UFA (Union of agricultural Products) is a term coined by the Russian Government to designate the entire agricultural production area of the Russian Federation. The term, however, is generally applied to a number of agricultural regions within the RSFS ( Ukrainian Specially Advisorial Service). The main industries involved in production of UFA are grain, cereals, dairy produce, meat, and poultry products. The chief agricultural regions of the Russian Federation are: Arkhangelsk (Kursatka), Bulantai, Chechnya, Gorodki, Mensi (Millennium), Moscow, Tver Siberia, and Barnaul.
In the early medieval times, UFA was used as a catchall for all grain resources. Grain trade was typical in both the Islamic and Christian empires. Grain was transported in wagons drawn by oxen. A lucky number of women, who were members of royalty or high nobility, were allowed to buy whole herds of cattle. By the mid Middle Ages, when Islam spread into Pushkin and other areas of central Russia, the meaning of UFA had changed.
Today, in addition to the main traditional industries of cattle and sheep, UFA consists of numerous grains, fruit trees, vegetables, and legumes, grown on almost a world-wide scale. Many of these products have been imported from the USA and Canada. Over the past few years, the prices of UFA have risen significantly and the demand for the product has become very high. According to the United Nations Statistics Division, in 2005, more than three million people from Russia and the Ukraine lived in the United States because they traveled via UFA. Click here for more details about ufa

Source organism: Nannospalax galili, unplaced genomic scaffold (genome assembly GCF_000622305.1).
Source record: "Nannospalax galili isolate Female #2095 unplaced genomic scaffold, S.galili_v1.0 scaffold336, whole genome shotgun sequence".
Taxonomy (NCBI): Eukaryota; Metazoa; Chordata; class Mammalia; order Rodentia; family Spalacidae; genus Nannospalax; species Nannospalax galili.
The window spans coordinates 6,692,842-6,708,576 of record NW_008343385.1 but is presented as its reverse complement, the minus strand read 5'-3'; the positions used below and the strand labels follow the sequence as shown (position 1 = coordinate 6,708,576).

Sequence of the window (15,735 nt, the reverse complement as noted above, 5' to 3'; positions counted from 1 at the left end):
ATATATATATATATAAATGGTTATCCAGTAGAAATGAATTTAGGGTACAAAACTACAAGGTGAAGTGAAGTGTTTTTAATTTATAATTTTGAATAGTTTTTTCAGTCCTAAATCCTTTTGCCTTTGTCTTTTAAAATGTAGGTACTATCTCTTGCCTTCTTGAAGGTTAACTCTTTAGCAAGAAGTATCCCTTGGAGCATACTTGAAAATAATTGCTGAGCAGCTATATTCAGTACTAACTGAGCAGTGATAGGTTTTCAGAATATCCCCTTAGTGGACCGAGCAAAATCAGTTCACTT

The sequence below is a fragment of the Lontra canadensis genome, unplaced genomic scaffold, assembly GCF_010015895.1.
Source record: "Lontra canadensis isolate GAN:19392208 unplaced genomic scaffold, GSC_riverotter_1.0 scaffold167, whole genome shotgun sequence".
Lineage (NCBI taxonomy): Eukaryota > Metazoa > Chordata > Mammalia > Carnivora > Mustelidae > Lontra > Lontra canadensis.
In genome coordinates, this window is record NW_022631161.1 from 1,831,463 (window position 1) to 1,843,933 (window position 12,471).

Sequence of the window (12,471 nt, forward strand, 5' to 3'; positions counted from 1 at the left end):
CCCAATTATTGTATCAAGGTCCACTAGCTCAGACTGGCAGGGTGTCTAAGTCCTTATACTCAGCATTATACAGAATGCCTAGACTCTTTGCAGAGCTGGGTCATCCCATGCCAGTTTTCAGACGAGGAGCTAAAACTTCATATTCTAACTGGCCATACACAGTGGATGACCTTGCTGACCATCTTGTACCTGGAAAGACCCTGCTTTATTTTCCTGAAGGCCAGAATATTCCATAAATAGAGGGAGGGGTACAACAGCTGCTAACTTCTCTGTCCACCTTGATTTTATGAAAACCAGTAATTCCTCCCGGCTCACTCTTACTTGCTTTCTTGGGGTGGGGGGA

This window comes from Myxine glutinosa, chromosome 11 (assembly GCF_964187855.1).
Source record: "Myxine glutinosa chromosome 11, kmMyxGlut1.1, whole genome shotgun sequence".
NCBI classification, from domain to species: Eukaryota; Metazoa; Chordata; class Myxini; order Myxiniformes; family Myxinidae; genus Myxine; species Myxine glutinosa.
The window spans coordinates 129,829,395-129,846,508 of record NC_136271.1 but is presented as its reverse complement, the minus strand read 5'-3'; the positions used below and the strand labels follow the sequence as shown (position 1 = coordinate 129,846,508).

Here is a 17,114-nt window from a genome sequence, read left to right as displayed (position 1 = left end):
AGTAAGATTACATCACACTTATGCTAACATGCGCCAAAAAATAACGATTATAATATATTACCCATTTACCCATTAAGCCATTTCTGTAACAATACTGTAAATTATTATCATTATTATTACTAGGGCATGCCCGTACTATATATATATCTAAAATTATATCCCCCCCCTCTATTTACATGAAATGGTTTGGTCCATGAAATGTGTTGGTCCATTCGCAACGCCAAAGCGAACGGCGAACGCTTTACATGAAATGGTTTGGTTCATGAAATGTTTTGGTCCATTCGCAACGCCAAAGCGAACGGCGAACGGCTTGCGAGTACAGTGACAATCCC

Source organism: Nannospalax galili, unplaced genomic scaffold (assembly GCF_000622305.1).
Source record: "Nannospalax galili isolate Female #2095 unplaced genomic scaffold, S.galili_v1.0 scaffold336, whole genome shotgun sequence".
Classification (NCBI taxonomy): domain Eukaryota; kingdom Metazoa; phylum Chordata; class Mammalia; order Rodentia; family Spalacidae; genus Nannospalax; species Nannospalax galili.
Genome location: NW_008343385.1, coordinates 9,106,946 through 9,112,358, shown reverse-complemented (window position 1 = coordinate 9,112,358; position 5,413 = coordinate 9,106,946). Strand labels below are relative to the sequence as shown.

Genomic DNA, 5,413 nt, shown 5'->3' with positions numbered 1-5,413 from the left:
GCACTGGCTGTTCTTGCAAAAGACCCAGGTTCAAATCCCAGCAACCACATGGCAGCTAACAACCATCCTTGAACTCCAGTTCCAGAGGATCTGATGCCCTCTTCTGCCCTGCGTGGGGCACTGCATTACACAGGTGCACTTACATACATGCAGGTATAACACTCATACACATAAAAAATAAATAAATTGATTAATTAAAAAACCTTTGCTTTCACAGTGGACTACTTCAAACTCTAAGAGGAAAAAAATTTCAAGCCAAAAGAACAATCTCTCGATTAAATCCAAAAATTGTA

Currently, the United States and Canada are the only countries that import UFA. The prices of UFA are regulated by the Russian Federation of Economic Development and Trade, or reutan, and they are set in a basket of currencies. While Canada’s dairy and poultry industries are flourishing, the sale of UFA as a luxury product has not reached the heights that it once had. According to estimates, Russia earns approximately two billion dollars in sales of UFA every year. A large amount of this revenue is spent on the extravagant lifestyle of Russian businessmen, such as celebrities, politicians, entertainers, etc., as well as on the re-export of UFA to the West.
Re-exporting grain, sugar, animal skins, leather goods, tea, coffee, tobacco and fur is an extremely profitable business in both Russia and the USA. To ensure a consistent supply of UFA, an organization called “the World Union of Agricultural Statistics” (W USDA) is in charge with publishing the so called “last minute” UFA report, which lists all the shipments and deliveries of UFA that had been reported by the shippers either before or after the “last minute” report was published. In addition to publishing the report, each country’s agricultural service (FSAN) also publishes the official date of the shipment of UFA to the designated country. However, the “last minute” reports are usually estimates, and therefore can be subject to errors.
Apart from the official date of shipment, the customs of a particular country should also be taken into account. While the customs of a country does not record, or regulate the shipment of UFA, the authorities of the Customs Service of the US Department of Agriculture (USDA) are responsible for keeping track of all the shipments of UFA to determine its origination and destination. Since the 1970s, the United States has imposed trade sanctions on the Russian Federation if it is found to have used items for military purposes. The ban has greatly affected the Russian economy, with the loss of millions of dollars worth of exports. If the ban continues, the Russian Federation may choose to withdraw from the World Trade Organization, further hurting its ties with the USA and other western countries.